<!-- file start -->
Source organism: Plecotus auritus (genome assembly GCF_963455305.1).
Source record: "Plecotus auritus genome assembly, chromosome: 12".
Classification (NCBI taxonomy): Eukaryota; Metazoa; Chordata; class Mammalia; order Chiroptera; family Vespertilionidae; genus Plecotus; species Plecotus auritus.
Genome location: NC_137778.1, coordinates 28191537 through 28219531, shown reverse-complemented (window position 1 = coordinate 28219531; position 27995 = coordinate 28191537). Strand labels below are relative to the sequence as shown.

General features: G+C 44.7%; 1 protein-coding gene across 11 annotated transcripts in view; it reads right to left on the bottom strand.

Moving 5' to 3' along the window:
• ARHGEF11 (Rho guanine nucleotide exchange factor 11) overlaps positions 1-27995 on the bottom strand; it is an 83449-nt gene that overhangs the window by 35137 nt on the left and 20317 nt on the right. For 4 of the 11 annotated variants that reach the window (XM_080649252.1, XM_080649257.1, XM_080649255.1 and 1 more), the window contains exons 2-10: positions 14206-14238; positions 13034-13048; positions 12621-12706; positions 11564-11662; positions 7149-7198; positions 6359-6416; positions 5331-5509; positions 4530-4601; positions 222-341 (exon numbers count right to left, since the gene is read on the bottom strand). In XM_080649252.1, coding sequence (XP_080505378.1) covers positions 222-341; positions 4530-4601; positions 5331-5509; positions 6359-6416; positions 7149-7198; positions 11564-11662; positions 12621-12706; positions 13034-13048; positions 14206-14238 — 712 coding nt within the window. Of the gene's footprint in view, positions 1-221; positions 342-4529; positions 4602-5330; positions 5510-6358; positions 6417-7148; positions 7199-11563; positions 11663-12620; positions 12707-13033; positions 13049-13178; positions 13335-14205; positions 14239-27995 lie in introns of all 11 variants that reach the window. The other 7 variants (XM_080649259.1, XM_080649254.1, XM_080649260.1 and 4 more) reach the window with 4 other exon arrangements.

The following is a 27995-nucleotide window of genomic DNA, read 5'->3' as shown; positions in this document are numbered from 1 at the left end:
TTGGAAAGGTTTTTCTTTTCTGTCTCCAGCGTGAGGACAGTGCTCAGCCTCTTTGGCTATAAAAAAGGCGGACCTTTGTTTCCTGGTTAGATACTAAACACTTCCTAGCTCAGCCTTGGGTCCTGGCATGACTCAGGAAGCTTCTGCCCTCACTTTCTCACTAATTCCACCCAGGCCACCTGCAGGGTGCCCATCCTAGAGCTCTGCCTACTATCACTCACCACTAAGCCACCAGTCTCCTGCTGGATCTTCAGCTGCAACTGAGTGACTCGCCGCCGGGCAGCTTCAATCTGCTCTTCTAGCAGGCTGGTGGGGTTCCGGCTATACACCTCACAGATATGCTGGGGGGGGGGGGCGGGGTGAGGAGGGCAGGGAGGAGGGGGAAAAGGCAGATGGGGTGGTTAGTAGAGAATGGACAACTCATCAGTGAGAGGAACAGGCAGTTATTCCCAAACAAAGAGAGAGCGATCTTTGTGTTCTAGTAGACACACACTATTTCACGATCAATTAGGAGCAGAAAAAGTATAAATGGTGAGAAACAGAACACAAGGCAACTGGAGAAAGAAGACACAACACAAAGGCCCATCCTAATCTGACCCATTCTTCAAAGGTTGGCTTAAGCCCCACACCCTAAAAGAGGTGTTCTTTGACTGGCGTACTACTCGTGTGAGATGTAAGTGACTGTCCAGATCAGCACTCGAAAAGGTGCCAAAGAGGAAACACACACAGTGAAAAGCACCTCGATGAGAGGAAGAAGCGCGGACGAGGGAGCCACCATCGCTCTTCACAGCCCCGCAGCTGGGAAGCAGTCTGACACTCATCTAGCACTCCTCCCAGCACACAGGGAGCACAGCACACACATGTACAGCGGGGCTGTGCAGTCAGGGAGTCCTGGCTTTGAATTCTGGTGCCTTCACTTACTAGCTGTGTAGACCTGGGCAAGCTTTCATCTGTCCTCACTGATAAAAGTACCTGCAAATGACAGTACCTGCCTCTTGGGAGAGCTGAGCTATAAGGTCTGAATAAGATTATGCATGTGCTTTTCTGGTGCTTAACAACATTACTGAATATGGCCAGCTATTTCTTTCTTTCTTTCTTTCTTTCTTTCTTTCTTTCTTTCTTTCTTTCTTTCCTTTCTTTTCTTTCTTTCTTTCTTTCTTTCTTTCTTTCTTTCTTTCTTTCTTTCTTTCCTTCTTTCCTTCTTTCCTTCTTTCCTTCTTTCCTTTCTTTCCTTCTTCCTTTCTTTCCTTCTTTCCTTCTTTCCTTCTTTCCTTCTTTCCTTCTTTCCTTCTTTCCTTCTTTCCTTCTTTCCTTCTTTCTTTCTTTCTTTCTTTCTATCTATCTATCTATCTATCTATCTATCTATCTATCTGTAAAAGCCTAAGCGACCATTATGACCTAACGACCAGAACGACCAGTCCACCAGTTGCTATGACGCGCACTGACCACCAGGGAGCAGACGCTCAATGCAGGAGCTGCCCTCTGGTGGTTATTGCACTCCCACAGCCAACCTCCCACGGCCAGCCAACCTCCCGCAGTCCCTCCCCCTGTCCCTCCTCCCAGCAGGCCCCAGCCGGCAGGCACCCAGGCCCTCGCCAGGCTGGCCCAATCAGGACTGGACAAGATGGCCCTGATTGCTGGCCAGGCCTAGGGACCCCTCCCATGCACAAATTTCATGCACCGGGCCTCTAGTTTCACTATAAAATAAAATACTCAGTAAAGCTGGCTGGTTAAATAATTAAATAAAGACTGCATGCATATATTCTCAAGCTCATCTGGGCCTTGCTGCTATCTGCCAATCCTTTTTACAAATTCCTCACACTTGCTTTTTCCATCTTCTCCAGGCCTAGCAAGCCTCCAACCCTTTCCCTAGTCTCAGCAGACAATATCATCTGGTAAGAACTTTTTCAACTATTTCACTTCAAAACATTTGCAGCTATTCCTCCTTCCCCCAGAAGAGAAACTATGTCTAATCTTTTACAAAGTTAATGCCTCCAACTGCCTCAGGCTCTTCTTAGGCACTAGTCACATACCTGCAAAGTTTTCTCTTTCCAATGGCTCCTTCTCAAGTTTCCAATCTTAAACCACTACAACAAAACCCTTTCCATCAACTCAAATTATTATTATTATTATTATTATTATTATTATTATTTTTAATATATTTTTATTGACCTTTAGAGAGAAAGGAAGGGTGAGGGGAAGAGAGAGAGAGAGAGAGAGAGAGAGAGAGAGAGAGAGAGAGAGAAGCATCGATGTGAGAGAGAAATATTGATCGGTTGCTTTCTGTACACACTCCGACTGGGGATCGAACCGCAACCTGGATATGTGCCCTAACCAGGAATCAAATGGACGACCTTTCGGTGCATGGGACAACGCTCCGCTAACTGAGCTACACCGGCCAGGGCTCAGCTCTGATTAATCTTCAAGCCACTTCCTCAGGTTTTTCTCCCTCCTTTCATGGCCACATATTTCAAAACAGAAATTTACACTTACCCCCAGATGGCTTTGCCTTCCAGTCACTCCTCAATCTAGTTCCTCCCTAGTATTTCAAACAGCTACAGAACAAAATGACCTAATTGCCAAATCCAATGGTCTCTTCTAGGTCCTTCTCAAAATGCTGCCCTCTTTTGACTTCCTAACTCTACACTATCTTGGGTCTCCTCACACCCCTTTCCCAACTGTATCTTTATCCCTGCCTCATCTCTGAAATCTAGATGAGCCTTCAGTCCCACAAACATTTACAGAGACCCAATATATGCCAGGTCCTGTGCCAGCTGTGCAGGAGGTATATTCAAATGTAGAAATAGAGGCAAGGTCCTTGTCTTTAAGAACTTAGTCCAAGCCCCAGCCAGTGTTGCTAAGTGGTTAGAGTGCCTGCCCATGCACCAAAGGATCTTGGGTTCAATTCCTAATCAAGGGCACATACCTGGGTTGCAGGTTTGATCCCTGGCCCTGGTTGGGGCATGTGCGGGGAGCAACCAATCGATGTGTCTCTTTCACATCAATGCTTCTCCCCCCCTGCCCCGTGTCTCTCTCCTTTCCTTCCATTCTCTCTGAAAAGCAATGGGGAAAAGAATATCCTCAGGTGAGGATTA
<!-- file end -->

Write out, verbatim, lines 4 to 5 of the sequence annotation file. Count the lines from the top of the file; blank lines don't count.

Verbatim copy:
Genome location: NC_137778.1, coordinates 28191537 through 28219531, shown reverse-complemented (window position 1 = coordinate 28219531; position 27995 = coordinate 28191537). Strand labels below are relative to the sequence as shown.

General features: G+C 44.7%; 1 protein-coding gene across 11 annotated transcripts in view; it reads right to left on the bottom strand.